The Global Economic Recovery Should Drive These Stocks

Exchange-traded funds offer a convenient way to invest in sectors or niches that interest you. If you expect industrial companies to start doing well again once the global economy starts heating up, the First Trust Industrials/Producer Durables AlphaDEX Fund ETF (NYSE: FXR  ) could save you a lot of trouble. Instead of trying to figure out which companies will perform best, you can use this ETF to invest in lots of them simultaneously.

The basics
ETFs often sport lower expense ratios than their mutual fund cousins. The First Trust ETF's expense ratio -- its annual fee -- is 0.70%. The fund is fairly small, too, so if you're thinking of buying, beware of possibly large spreads between its bid and ask prices. Consider using a limit order if you want to buy in.

This ETF has outperformed the world market over the past three and five years. As with most investments, of course, we can't expect outstanding performances in every quarter or year. Investors with conviction need to wait for their holdings to deliver.

Why industrials?
The industrials sector will see demand grow once the world's economies get back on track. While there are some signs that that is happening, some fear that it won't happen soon. (One promising note is China's recent plan to spend more than a quarter of a trillion dollars on infrastructure.)

More than a handful of materials companies have had strong performances over the past year. Diversified manufacturer Carlisle Companies (NYSE: CSL  ) surged 37%, serving the commercial roofing, energy, agriculture, lawn and garden, mining and construction equipment, aerospace and electronics, dining and food delivery, and health care industries. It recently reported third-quarter revenue up 5%, and operating income up 30%. The company has been focusing on strengthening its balance sheet, boosting its profit margins, and investing in future growth.

Trinity Industries (NYSE: TRN  ) , up 16%, serves the industrial, energy, transportation, and construction sectors, making products such as rail cars, ready-mix concrete, fertilizer containers, and gas tanks. Trinity is poised to profit from growing interest in railroad transportation in view of steep fuel costs, but some worry that steep leasing costs might reflect flagging railcar demand. Some see it as more stable than the overall railroad industry.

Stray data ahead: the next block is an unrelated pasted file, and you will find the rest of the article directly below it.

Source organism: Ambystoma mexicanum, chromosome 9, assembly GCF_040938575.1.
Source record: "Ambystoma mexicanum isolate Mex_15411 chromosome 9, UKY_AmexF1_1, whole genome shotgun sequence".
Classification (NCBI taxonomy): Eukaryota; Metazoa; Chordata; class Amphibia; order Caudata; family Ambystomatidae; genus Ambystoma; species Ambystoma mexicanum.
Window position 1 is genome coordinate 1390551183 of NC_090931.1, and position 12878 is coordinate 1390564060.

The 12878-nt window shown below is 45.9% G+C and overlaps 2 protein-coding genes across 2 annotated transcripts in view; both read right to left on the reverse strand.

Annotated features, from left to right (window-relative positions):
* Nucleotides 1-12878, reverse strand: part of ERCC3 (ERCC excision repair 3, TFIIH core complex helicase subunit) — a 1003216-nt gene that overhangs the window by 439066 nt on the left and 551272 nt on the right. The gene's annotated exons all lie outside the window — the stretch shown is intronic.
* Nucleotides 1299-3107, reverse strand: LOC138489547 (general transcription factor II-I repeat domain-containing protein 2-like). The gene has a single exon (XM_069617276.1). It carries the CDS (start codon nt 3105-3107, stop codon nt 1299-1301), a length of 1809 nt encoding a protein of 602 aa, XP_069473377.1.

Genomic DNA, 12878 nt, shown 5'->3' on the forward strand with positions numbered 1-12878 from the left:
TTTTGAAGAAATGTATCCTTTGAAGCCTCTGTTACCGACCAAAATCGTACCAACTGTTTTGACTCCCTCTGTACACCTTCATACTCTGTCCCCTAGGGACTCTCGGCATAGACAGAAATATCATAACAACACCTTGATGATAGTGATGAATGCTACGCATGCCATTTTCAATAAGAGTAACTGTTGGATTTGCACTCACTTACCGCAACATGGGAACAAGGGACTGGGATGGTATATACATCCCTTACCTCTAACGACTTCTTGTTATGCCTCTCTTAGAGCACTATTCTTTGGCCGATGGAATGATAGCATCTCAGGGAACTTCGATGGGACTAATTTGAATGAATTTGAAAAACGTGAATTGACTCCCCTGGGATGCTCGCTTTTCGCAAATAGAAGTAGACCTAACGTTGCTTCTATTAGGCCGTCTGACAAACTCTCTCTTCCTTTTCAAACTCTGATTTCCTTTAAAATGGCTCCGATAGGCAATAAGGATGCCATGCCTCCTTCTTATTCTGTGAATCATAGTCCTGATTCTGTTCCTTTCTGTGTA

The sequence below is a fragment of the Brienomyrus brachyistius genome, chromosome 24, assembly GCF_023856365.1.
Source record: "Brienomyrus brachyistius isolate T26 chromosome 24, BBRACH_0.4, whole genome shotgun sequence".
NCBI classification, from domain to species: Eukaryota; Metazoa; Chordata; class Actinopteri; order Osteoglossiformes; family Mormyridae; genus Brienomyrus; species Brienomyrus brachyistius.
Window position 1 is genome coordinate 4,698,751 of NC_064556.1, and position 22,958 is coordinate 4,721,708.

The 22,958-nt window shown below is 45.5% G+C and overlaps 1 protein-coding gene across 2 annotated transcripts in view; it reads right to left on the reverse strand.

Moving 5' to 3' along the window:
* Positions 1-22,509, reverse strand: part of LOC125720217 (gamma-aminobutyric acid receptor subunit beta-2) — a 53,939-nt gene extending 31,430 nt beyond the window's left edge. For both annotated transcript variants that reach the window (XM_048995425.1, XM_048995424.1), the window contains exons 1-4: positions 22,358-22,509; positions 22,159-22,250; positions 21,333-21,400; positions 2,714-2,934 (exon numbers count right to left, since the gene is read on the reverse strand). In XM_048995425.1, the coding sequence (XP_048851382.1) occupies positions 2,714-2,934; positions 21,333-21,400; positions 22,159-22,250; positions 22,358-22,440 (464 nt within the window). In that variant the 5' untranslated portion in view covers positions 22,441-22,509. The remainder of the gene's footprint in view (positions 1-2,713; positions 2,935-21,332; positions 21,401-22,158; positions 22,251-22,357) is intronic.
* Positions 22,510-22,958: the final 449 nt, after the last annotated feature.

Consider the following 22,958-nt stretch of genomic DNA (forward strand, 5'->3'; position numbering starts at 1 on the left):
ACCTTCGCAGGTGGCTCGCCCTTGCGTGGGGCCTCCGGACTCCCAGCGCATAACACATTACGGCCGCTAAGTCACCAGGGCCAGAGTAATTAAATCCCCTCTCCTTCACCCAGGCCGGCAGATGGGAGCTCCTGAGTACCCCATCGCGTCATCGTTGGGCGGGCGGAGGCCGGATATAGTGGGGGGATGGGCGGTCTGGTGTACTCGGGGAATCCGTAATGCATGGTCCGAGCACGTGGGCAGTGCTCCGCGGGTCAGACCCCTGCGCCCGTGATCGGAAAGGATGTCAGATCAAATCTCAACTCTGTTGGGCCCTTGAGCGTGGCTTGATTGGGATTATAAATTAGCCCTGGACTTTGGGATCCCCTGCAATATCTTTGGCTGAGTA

Eaton (NYSE: ETN  ) , a power management company, gained 7%, profiting from a shift in focus from international projects to more U.S.-based ones. Management hasn't exactly been stoking the flames of confidence, though, with Eaton's CEO warning that the upcoming "fiscal cliff" has the company in "economic purgatory," and lowering near-term performance expectations. Eaton is growing via acquisition, too, recently announcing plans to gobble up Cooper Industries (NYSE: CBE  ) for more than $11 billion.

Other companies didn't do as well last year, but could see their fortunes change in the coming years. AECOM Technology (NYSE: ACM  ) , which offers architectural, engineering, and construction services, among other things, gained only 2%. Revenue growth has been outstripping earnings, but free cash flow recently skyrocketed, easing investors' concerns about steep debt. The company is racking up business, with recent orders worth hundreds of millions of dollars, for government agencies and foreign nations.

The big picture
Demand for industrial goods isn't going away anytime soon. A well-chosen ETF can grant you instant diversification across any industry or group of companies -- and make investing in and profiting from it that much easier.

Among industrials, Caterpillar is a leader with solid competitive advantages, and worth considering for your portfolio. Read all about Caterpillar's strengths and weaknesses in our brand new report. Just click here to access it now.

 

Longtime Fool contributor Selena Maranjian, whom you can follow on Twitter, has no positions in the stocks mentioned above. The Motley Fool has no positions in the stocks mentioned above. Try any of our Foolish newsletter services free for 30 days. We Fools may not all hold the same opinions, but we all believe that considering a diverse range of insights makes us better investors. The Motley Fool has a disclosure policy.


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